John Wick is "excommunicado" from the "High Table" — his secret assassin organization — which means that most of New York City descends upon him in the hopes of collecting a high-dollar reward. In an opening scene, Wick kills an assassin (played by the NBA's Boban Marjanovic) by bashing a hardcover book into his mouth and then snapping his neck over the book's spine. Cool move! A few minutes later, Wick finds himself in an armory of sorts and dispatches a mob of attackers with knives and axes and machetes. In multiple cases, he stabs someone in the head and then bangs on the inserted blade so it goes deeper into the head. In one shot, he pushes a knife slowly into someone's eye. Once most of them are dead, Wick sees one of the bloodied bodies removing a knife from his chest — still alive — so he throws an axe at his face.
Mindless escapism! Fun!
Most of the violence, though, to reiterate, is just endless gun battles indistinguishable from videogame massacres. Halle Berry joins the fray in Parabellum
for a big fight in Casablanca — don't ask — when she and Wick take on 60-80 opponents in a Riad courtyard. As usual, they shoot everyone in the head multiple times. In this fight, Halle Berry has two German Shepherds with her, and they mangle the bad guys' private parts or chew on the corpses as the fighting rages on. In one egregious instance, Berry's character fires two bullets into the chest and leg of an opponent — everything is at extremely close range — and then invites her dog to attack. The dog immediately charges and begins savaging the guy's crotch as he's dying. Berry then fires into his neck and head a couple of times.
Some of these battles are more coherently staged than others. But there's no drama or tension involved in any of it. It's just mowing down nameless, faceless foot soldiers.
This mindlessness is not compelling or fun. In fact, as I keep saying, it's extremely boring. In a late showdown at the Continental Hotel, Wick takes on, sans guns, two martial artists (including Rayan Yuhian, Mad Dog from The Raid: Redemption,
a good action movie). And these dudes throw Wick through a series of glass walls or displays or something. There are like seven of these glass structures in the room where they're fighting and they throw or kick Wick through every single one.
In immediate succession. There's no creativity or ingenuity in this choreography. Wick keeps standing up and then getting kicked through the next pane of glass. Is this a joke? Was this supposed to be multiple takes? It's unreal. But it demonstrates the filmmakers to be obsessed with new moves or kill ideas as they discover them. Early on, for example, Wick finds himself in a stable and uses horses to kick his attackers in the face. This is actually a fairly inventive idea, in terms of fight choreography. But then he proceeds to do the same thing like three or four more times. It's gratuitous to the nth.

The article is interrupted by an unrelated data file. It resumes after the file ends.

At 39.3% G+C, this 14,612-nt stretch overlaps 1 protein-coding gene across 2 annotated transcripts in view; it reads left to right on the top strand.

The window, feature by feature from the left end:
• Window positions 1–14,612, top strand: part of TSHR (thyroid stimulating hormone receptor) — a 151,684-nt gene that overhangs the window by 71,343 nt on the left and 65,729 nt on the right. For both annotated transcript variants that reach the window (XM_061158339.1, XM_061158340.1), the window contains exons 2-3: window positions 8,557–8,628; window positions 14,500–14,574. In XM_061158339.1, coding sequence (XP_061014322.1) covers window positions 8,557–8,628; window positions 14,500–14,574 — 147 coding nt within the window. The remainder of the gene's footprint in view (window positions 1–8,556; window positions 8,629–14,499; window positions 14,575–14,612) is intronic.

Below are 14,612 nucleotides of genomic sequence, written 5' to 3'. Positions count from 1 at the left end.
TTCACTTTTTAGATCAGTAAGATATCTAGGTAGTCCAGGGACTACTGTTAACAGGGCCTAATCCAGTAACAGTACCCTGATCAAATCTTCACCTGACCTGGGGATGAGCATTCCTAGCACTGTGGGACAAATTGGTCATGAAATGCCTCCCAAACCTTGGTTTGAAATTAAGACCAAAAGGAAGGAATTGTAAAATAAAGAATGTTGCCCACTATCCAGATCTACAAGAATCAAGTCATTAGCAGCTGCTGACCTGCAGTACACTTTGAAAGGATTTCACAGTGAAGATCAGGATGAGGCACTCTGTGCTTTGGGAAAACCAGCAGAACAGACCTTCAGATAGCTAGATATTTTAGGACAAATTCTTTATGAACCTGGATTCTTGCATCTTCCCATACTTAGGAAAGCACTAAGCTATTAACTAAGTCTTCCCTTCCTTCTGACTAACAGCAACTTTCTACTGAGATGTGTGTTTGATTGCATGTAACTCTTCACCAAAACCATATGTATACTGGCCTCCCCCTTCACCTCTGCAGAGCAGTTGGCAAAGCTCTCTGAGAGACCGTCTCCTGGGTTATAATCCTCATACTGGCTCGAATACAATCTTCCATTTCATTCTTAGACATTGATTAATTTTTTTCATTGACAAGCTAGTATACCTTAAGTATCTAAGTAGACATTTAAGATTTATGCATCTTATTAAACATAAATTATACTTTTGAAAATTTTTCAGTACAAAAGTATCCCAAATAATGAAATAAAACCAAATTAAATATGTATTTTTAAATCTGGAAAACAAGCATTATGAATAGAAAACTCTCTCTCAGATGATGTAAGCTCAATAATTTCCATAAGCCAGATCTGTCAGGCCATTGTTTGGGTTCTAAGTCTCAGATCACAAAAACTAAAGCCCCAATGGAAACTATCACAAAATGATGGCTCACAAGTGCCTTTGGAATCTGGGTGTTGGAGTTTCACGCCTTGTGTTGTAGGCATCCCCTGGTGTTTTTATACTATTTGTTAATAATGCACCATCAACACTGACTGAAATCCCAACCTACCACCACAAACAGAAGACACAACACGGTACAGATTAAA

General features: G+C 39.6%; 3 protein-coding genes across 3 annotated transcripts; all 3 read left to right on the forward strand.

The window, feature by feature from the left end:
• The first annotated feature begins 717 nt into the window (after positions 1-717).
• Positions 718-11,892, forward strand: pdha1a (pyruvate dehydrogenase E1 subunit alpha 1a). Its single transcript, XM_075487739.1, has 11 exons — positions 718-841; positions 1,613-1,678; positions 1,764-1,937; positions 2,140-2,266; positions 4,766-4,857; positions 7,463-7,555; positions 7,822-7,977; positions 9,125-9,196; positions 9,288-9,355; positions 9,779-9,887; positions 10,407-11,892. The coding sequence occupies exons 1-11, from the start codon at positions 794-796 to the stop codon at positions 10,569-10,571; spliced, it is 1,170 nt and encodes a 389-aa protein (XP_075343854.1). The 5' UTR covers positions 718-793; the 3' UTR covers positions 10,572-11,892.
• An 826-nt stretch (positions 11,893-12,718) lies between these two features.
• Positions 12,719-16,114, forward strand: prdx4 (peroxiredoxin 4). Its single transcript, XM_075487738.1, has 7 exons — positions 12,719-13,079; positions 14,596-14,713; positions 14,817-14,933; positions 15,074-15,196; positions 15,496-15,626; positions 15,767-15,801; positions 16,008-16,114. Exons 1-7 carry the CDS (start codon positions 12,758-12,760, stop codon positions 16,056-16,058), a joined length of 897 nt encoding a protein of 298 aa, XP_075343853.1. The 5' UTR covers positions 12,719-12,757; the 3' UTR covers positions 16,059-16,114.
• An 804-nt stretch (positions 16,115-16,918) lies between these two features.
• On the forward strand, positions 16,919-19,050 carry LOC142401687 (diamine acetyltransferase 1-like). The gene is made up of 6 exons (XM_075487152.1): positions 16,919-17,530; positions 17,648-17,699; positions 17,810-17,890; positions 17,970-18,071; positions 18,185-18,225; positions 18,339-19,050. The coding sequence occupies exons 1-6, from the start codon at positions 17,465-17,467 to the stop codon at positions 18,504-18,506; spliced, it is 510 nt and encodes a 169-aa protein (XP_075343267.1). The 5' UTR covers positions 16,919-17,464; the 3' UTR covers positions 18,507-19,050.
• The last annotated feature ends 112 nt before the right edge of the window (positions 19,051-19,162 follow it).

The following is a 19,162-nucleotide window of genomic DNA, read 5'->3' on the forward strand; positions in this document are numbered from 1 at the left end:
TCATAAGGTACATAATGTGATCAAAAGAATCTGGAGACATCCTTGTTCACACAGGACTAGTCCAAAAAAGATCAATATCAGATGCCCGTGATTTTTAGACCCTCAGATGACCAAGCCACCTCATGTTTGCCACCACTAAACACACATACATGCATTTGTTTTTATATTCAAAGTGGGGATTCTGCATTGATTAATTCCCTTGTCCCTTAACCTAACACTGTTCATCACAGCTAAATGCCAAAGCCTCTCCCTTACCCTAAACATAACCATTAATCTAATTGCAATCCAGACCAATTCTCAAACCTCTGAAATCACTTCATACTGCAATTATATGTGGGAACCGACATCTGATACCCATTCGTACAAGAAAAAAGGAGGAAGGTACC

All this excessive, intimate, depraved violence is exacerbated by the utter stupidity of the story lines loosely stringing together the bloody encounters that are the franchise's only purpose.
Wick is retired, sort of, from an organization called the "High Table" which appears to oversee all other assassin organizations, one of which is made up of homeless people (or assassins disguised
as homeless people?) led by Laurence Fishburne, whose main idiosyncratic character trait is that he speaks with a Shakespearian lilt — he is a king? — and uses carrier pigeons to communicate with his network.
Wick is also maybe named Jardani Jovovich and maybe belongs to a Belarussian organized criminal outfit, under whose protection he is shipped to North Africa to escape his death, passage he secures by being branded with an Orthodox cross. There are more amulets and trinkets and coins and pseudo-cultish ritualism than the National Treasure
and Indiana Jones
In Morocco, the guy who oversees the High Table turns out to be some sort of Bedouin royal figure. (What?) But he doesn't seem all that connected to the High Table's central administration, which seems a bit like that time travel organization in The Umbrella Academy.
It's all weirdly analog. Hits are tabulated on a big chalkboard and disseminated via 80s computers and intercoms and actual switchboards. Moreover, none of these assassins are ever called upon to assassinate anyone of importance. All they seem to be interested in is killing each other. It's like an Albanian blood feud.
All this shit is nonsense and I'm realizing that it's not even worth trying to explain. The script for Parabellum
seems to be exclusively influenced by Wikipedia searches for the Yakuza and the Illuminati. It doesn't withstand even the slightest narrative scrutiny, but does make at least one Matrix
It all sucks. And there's no end in sight.